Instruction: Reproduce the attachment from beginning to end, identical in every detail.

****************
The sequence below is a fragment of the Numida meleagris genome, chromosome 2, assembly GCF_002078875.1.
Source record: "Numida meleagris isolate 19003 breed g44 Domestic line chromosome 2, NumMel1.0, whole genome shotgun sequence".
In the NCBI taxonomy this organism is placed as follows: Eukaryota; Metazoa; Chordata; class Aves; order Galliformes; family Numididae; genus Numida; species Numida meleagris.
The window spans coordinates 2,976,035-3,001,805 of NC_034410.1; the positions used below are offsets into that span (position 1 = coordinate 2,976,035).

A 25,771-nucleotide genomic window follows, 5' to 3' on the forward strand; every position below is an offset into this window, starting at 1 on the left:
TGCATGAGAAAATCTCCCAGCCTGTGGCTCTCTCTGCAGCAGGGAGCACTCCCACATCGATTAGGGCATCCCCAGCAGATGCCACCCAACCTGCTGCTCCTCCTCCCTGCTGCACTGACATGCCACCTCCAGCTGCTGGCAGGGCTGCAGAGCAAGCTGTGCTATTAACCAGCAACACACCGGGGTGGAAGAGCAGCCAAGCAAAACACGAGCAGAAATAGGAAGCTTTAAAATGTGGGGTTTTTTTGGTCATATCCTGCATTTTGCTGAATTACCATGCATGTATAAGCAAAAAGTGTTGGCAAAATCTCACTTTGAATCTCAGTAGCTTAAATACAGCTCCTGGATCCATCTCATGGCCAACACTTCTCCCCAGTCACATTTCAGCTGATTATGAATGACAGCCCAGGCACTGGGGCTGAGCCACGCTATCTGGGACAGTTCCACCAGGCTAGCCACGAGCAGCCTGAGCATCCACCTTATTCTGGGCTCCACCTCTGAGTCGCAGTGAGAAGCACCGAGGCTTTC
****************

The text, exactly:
The sequence below is a fragment of the Numida meleagris genome, chromosome 2, assembly GCF_002078875.1.
Source record: "Numida meleagris isolate 19003 breed g44 Domestic line chromosome 2, NumMel1.0, whole genome shotgun sequence".
In the NCBI taxonomy this organism is placed as follows: Eukaryota; Metazoa; Chordata; class Aves; order Galliformes; family Numididae; genus Numida; species Numida meleagris.
The window spans coordinates 2,976,035-3,001,805 of NC_034410.1; the positions used below are offsets into that span (position 1 = coordinate 2,976,035).

A 25,771-nucleotide genomic window follows, 5' to 3' on the forward strand; every position below is an offset into this window, starting at 1 on the left:
TGCATGAGAAAATCTCCCAGCCTGTGGCTCTCTCTGCAGCAGGGAGCACTCCCACATCGATTAGGGCATCCCCAGCAGATGCCACCCAACCTGCTGCTCCTCCTCCCTGCTGCACTGACATGCCACCTCCAGCTGCTGGCAGGGCTGCAGAGCAAGCTGTGCTATTAACCAGCAACACACCGGGGTGGAAGAGCAGCCAAGCAAAACACGAGCAGAAATAGGAAGCTTTAAAATGTGGGGTTTTTTTGGTCATATCCTGCATTTTGCTGAATTACCATGCATGTATAAGCAAAAAGTGTTGGCAAAATCTCACTTTGAATCTCAGTAGCTTAAATACAGCTCCTGGATCCATCTCATGGCCAACACTTCTCCCCAGTCACATTTCAGCTGATTATGAATGACAGCCCAGGCACTGGGGCTGAGCCACGCTATCTGGGACAGTTCCACCAGGCTAGCCACGAGCAGCCTGAGCATCCACCTTATTCTGGGCTCCACCTCTGAGTCGCAGTGAGAAGCACCGAGGCTTTC